The Chancellor has delivered his summer budget and here are a few highlights from his speech. There will be new National Living Wage of over £9 an hour by 2020 and from April next year a £7.20 rate will be introduced for the over 25’s. It is the intention for the Government to be running a surplus in 2019-20 where more tax is raised than is spent. The amount people earn before they have to start paying Income Tax will increase to £11,000 in 2016-17 and the government will meet the NATO pledge to spend 2% of national income on defence every year of this decade.
Welfare reforms will take centre stage with working-age benefits, including tax credits and Local Housing Allowance, will be frozen for 4 years from next year. Child Tax Credit will be limited to 2 children for children born from April 2017.
There are changes to inheritance tax and reforms to pension contributions for those people with an income of over £150k. Home and Car Insurance premiums will increase by 3½% as a result of a tax increase and landlords won’t be able to claim full tax relief on the cost of the properties they manage. Non Doms and Banks have new tax regimes to work in and working families with 3 and 4 year olds will receive 30 hours of free childcare – an increase from the 15 hours they’re currently offered by 2017.V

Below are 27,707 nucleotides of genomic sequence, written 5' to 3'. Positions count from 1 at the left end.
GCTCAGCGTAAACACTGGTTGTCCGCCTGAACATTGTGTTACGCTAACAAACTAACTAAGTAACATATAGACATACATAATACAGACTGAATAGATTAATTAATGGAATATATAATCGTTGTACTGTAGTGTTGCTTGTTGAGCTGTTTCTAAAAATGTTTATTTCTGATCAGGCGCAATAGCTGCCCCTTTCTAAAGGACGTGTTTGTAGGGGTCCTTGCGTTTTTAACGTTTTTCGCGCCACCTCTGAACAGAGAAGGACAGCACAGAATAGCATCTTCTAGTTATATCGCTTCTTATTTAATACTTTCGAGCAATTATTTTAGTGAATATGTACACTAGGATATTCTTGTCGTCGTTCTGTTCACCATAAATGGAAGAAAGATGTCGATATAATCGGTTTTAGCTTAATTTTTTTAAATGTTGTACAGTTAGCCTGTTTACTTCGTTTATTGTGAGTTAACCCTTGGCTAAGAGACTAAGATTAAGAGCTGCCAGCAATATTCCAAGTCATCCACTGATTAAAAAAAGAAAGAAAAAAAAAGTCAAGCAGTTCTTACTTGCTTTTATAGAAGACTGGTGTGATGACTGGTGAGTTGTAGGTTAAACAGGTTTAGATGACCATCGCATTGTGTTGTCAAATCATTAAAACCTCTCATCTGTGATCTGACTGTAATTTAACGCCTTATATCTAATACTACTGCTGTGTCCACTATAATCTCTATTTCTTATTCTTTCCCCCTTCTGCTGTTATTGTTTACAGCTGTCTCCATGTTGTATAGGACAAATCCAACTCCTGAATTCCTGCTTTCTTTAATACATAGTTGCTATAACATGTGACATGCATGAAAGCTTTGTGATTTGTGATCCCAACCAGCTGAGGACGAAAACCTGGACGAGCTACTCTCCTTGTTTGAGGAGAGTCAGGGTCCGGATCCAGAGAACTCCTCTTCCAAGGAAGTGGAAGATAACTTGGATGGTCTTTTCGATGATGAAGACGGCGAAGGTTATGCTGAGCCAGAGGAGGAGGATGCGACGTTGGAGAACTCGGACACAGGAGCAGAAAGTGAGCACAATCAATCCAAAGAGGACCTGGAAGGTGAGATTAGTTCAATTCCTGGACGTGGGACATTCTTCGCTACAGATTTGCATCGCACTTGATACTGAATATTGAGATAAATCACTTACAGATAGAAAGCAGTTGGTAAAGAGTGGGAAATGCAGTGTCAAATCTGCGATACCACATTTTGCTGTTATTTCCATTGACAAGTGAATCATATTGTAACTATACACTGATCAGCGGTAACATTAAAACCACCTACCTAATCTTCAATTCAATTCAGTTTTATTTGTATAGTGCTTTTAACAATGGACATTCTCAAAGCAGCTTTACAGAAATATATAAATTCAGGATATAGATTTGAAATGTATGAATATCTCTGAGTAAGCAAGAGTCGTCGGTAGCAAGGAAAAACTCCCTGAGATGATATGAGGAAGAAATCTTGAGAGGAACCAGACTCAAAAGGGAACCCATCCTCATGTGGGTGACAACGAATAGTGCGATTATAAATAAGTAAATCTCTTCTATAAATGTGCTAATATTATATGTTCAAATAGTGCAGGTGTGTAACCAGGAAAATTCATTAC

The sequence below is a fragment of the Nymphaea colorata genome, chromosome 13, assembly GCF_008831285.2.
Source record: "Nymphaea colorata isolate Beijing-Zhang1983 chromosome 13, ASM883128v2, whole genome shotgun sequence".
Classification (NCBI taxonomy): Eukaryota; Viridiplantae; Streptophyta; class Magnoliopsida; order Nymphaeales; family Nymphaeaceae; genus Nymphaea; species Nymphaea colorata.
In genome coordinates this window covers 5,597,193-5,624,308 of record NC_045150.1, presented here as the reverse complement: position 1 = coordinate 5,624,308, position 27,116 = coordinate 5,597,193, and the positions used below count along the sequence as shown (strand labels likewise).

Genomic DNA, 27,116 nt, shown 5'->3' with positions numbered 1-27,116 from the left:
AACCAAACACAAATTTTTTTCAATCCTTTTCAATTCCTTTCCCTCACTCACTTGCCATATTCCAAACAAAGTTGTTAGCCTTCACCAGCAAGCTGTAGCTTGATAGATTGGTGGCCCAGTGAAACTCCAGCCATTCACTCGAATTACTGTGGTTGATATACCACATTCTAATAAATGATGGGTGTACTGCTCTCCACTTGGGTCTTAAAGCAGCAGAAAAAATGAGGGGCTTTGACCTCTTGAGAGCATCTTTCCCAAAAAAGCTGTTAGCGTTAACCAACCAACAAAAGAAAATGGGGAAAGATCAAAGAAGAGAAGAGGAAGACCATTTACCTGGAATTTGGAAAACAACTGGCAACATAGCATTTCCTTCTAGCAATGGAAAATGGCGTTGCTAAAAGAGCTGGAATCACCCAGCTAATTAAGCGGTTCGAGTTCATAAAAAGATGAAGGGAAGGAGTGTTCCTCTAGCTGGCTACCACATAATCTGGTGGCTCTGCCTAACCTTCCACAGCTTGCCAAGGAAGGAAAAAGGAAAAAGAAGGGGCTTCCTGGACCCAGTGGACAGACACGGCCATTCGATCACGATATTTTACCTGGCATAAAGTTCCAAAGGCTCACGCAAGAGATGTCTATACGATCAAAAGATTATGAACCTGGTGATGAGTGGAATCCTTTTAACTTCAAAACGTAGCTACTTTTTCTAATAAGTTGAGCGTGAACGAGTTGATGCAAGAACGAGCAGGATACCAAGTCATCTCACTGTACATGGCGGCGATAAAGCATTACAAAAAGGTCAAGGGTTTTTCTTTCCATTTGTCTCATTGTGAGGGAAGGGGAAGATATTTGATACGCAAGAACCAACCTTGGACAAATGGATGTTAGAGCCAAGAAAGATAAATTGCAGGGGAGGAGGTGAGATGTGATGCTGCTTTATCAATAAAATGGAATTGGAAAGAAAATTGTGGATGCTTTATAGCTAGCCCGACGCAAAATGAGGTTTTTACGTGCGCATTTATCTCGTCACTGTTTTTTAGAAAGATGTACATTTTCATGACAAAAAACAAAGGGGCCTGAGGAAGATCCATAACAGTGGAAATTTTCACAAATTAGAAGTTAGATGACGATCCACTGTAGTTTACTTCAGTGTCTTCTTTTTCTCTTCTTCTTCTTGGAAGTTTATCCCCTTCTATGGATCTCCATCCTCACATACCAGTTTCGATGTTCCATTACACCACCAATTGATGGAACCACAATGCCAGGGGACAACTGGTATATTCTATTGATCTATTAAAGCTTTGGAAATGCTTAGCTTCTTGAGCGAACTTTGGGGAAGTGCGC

Students become borrowers under plans to reform student grants and road tax will be reformed and the money raised spent on the road network. And finally, the government will continue to clamp down on tax avoidance, planning and evasion, as well as increasing resources for HM Revenue and Customs (HMRC) so they can make sure people pay the tax that’s due.